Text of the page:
Gloom but not doom as world’s youngest nation marks 10 years

Monday July 12 2021

Soldiers parade through the streets of Juba, during South Sudan’s Independence day, on July 9, 2019. The country did not celebrate its eight-year-old independence anniversary for the fourth year in a row due to financial constraints. PHOTO | AKUOT CHOL | AFP

By Garang Malak

Deng Dau, a father of five has lived in Juba longer than the country’s independence history. Battered by conflict and poverty, he has learnt to bend in the wind like an old tree, eking a living through menial jobs.

And as South Sudan marks 10 years of independence, Mr Dau’s wish is that his children get to live a better life than he has had.

His story is that of hand-to-mouth. At his Gudele home in Juba, he recalls experiencing the nightmare of war, both before independence and after his country formally seceded from Sudan in 2011.

“When the 2016 civil war erupted, my family and I in Gudele, [a suburb of Juba] didn’t know we would be alive anymore. Bullets destroyed our tukul [traditional grass-thatched house] and our livelihoods went up in smoke,” he told The EastAfrican last week.

“Thanks to God, all of us survived the horror. Life has been hard for us though. I work as a porter but I can barely meet my expenses. The cost of living is high. The school fees, food, everything. A very big challenge.”

In all the pain though, Deng is a hopeful man. He knows that by breaking his sweat to feed his family and take the children to school, the rewards may be felt by his kin.


Education and trade

“My wish is to see a South Sudan, where my children have access to quality and affordable education and there is no war anymore,” he said.

South Sudan, Africa’s youngest nation is marking ten years this week, after a referendum in 2011 saw the population vote in majority to separate from Sudan. But the country did not take a good trajectory; plunging into civil war just two years later, followed by a peace deal before another bout of conflict erupted in 2016.

The bitter-sweet story of South Sudan angers some South Sudanese every day. The country had fought a 21-year civil war with Khartoum before attaining autonomy in 2005, and later independence in 2011.

And as Juba marked Independence Day on July 9, residents say leaders must get back to the objectives Sudan’s People Liberation Army (SPLM) fought for with support from the local population and many international partners, which have not been achieved.

Mohammed Ahmed runs a wholesale warehouse in Juba’s Konyo-Konyo market. When the country attained independence in 2011, the Sudanese saw an opportunity to invest in his newfound neighbouring country.

It earned him roughly $3,000 in monthly profit initially. Then the war came. It has never been the same again.

“I have been here since South Sudan gained independence and I see South Sudan as my home. The biggest challenge is price fluctuation. At times when we order goods abroad, we fall into losses,” he lamented.

“There are moments you order goods with high prices and later hard currency drops. In addition, goods are taxed expensively at the border. We pay a lot of charges to local authorities here and end up getting less profit.”

He refuses to quit but wishes that the country hangs on the recent stability, and focus on enhancing trade with neighbours.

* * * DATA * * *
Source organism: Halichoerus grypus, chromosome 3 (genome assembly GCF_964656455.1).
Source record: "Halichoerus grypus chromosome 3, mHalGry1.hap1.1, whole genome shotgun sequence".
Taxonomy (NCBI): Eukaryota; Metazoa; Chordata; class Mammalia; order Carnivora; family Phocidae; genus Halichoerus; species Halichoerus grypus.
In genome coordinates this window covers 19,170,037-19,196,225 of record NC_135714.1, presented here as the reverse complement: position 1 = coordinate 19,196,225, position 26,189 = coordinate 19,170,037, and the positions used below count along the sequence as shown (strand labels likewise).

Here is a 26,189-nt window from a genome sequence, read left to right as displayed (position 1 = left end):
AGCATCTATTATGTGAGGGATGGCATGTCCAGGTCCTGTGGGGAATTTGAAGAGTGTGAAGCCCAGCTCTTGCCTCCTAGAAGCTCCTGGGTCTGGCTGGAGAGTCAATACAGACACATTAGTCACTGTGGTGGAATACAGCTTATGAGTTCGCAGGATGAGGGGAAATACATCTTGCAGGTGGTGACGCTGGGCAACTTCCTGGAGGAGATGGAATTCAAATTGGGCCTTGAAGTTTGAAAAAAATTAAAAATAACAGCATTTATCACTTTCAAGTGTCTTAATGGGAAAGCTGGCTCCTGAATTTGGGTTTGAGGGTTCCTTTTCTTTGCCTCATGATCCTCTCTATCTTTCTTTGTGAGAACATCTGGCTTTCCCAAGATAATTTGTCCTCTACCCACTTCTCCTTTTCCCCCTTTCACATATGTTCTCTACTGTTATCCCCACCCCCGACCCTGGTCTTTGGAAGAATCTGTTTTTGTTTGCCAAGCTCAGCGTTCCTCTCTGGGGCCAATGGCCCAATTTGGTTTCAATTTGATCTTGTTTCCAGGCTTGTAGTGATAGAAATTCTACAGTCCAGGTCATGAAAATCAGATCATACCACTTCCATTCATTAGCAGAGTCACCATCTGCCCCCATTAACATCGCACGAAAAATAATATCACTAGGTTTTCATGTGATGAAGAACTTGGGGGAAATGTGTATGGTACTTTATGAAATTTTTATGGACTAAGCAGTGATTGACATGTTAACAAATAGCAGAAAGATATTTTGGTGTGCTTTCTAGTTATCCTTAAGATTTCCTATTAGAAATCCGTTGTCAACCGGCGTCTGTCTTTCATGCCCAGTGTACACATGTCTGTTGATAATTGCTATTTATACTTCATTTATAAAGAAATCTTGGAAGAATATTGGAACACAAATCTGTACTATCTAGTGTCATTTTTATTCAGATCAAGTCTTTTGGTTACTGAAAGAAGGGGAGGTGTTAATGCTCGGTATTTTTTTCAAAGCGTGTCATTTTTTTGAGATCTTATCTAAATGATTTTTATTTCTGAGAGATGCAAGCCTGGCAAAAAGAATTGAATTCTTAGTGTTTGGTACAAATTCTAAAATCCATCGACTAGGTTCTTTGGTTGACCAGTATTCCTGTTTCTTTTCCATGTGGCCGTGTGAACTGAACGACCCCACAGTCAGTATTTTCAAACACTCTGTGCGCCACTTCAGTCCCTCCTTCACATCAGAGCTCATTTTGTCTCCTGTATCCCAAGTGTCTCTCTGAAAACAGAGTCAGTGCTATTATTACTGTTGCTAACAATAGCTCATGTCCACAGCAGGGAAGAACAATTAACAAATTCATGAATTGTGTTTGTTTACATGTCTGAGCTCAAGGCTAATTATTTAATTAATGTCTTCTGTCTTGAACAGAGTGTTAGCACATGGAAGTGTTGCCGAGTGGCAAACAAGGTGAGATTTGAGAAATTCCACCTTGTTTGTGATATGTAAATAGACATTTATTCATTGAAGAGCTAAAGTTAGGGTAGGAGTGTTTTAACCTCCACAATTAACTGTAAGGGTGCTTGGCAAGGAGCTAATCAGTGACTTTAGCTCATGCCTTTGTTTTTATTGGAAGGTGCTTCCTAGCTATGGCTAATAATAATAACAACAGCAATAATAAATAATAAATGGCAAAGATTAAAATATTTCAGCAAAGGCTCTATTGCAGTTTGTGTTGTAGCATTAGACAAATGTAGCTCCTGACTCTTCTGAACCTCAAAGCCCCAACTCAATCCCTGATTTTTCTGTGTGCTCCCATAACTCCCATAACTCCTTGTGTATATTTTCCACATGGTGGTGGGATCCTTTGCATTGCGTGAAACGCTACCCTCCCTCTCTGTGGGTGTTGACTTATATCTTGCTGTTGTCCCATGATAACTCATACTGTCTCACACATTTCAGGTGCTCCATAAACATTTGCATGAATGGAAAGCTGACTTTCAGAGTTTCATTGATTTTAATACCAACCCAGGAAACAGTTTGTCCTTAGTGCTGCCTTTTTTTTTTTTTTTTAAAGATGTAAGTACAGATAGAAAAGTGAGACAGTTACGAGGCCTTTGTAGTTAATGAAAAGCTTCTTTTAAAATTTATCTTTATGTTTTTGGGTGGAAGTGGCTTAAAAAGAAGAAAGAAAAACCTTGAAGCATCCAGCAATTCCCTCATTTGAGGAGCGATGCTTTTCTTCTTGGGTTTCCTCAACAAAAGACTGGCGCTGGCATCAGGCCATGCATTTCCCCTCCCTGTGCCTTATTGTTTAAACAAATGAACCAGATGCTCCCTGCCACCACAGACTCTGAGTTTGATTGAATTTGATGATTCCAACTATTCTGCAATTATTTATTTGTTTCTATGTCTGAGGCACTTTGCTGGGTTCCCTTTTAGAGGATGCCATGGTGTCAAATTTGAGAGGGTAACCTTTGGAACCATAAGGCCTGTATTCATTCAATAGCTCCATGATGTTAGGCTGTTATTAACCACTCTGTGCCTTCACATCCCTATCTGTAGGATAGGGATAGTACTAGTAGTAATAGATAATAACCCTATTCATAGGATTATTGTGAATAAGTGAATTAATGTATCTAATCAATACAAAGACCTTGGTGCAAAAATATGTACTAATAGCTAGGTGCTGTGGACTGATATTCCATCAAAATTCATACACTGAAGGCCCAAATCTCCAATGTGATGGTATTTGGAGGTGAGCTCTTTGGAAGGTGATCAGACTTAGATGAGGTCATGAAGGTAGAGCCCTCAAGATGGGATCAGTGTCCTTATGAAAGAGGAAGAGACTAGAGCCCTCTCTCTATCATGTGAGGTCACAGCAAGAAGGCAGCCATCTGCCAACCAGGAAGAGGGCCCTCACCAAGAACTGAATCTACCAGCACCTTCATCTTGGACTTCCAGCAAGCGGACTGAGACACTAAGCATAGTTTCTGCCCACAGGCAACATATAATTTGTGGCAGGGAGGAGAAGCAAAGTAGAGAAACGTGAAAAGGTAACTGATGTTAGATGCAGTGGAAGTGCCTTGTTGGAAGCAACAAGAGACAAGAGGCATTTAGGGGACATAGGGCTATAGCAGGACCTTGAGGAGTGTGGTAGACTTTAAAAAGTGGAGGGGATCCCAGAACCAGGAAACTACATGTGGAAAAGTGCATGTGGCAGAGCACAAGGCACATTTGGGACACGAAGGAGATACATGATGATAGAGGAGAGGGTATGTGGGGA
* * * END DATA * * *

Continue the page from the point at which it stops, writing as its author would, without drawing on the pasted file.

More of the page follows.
South Sudan’s independence elicited hope across the world. Then US President Barack Obama celebrated its establishment as a mark of darkness of conflict.

“A proud flag flies over Juba and the map of the world has been redrawn,” said Mr Obama then.

After the war in 2016, leaders agreed to form a government of national unity in February last year, following a September 2018 peace deal. That has brought some lull in the country, although problems linger.

UN children agency (Unicef) said a record 4.5 million children in South Sudan are in desperate need of humanitarian support ahead of the 10th anniversary of the country’s independence.

Dimmed optimism

“The hope and optimism that children and families across the country felt at the birth of their country in 2011 has slowly turned to desperation and hopelessness,” said Unicef Executive Director Henrietta Fore.

“The childhood of many 10-year-olds in South Sudan today has been beset by violence, crises and rights abuse.”

Unicef says some 8.3 million people in South Sudan need humanitarian support, a higher number than the levels seen during the 2013-2018 civil war, which ranged from 6.1 million to 7.5 million people.

“If we, as a humanitarian community, do not receive sufficient funding, the reality for children and families is that no help will be coming.

“Without an end to the pervasive violence and insecurity threatening families and hampering humanitarian access, and without adequate funding, health and nutrition centres will be closed, wells will not be fixed and the sound of the generators keeping the vaccine fridges cool will fade away,” said Unicef South Sudan Representative Andrea Suley.

The International Committee of Red Cross (ICRC) Juba Office laments that, as South Sudan celebrates ten years after independence, it continues to tend to hundreds of gunshot wounds each year.

“Just last year, someone from our village, suffering from diarrhoea, died on the way while being rushed to this health facility.

‘‘Because of the distance to this place, he could not make it,” said Nyamuch Koang, a resident of Roam Village, Unity State, after visiting an ICRC clinic.

ICRC added that only an estimated 40 percent of healthcare centres remain functional, stressing that wounds that can be easily treated if a patient has access to quick treatment can become much more serious.

Despite this though, South Sudan is banking on the revitalised peace agreement to rebuild its institutions, according to the official government bulletin released this week.